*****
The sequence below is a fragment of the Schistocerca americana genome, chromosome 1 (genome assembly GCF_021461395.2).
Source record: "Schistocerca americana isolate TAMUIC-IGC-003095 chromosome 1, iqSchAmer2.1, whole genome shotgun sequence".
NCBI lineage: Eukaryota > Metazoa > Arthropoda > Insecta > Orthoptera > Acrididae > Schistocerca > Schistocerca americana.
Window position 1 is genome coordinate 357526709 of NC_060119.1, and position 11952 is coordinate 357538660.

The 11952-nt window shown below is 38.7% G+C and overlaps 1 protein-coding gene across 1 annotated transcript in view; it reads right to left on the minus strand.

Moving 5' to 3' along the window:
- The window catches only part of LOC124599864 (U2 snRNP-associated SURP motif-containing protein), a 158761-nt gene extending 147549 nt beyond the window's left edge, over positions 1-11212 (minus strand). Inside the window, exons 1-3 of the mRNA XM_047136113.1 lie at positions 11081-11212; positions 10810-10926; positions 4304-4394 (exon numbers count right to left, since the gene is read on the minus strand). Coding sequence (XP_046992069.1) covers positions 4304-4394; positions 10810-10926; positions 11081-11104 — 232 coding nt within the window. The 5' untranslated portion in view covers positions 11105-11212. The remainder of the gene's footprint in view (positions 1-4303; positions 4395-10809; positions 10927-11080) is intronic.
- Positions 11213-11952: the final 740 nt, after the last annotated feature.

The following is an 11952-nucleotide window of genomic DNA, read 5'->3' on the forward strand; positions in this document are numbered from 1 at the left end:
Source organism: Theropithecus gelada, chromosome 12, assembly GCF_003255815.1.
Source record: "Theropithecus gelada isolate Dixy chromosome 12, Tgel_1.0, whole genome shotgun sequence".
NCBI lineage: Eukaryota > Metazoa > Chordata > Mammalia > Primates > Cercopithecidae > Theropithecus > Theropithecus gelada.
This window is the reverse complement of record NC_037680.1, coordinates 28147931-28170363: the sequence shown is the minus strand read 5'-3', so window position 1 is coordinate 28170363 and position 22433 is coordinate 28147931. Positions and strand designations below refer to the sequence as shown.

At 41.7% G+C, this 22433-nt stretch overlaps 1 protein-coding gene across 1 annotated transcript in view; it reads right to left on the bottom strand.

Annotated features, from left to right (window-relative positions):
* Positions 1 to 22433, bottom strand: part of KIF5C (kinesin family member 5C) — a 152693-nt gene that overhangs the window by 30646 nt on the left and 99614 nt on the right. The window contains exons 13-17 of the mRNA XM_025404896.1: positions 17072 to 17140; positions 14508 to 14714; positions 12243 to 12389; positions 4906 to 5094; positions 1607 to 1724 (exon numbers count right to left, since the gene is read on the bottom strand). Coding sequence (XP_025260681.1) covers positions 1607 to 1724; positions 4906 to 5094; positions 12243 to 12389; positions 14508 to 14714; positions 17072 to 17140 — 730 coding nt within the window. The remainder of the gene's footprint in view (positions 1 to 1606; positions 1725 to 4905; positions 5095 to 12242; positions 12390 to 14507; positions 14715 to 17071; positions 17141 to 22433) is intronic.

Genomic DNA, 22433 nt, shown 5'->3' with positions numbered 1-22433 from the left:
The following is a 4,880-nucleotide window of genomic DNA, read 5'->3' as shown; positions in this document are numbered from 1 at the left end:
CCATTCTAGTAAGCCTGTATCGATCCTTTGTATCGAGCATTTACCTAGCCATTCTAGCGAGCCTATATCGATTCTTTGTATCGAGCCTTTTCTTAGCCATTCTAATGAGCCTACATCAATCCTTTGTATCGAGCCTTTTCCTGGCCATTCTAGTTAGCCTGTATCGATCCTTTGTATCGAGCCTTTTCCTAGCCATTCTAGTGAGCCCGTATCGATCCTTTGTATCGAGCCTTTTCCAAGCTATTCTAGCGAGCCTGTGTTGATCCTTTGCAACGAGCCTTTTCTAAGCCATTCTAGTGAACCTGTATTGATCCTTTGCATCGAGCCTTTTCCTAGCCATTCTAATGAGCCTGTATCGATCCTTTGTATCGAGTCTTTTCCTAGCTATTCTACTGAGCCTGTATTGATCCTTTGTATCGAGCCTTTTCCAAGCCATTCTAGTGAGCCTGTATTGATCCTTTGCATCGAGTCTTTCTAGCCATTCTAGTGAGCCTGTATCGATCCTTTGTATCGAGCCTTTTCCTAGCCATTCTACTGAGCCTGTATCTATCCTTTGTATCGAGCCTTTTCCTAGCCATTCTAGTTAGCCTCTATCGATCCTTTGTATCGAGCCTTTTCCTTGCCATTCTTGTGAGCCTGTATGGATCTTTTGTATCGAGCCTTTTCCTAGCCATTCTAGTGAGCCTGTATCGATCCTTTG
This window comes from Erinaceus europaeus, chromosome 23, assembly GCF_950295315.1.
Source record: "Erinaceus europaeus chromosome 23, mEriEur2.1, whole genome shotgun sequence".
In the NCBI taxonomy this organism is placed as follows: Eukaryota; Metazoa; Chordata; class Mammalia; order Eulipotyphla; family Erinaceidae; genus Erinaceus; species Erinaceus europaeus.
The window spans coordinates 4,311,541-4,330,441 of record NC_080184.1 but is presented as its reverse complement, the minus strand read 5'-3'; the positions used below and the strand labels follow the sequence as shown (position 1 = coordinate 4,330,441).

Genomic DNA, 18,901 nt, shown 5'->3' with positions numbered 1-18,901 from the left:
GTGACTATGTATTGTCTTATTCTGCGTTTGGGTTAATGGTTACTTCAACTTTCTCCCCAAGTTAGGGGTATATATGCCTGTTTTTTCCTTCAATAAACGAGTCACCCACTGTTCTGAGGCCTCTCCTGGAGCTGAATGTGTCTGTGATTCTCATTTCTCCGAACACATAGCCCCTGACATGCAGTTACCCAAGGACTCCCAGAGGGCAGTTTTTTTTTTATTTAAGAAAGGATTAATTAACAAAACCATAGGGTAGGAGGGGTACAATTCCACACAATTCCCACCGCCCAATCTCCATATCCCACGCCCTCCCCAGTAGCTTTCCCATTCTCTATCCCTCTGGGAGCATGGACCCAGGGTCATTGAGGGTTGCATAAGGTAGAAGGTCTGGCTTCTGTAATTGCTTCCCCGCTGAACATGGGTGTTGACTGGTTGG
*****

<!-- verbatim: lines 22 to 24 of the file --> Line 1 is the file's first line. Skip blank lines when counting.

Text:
In the NCBI taxonomy this organism is placed as follows: Eukaryota; Metazoa; Chordata; class Mammalia; order Eulipotyphla; family Erinaceidae; genus Erinaceus; species Erinaceus europaeus.
The window spans coordinates 4,311,541-4,330,441 of record NC_080184.1 but is presented as its reverse complement, the minus strand read 5'-3'; the positions used below and the strand labels follow the sequence as shown (position 1 = coordinate 4,330,441).

Genomic DNA, 18,901 nt, shown 5'->3' with positions numbered 1-18,901 from the left: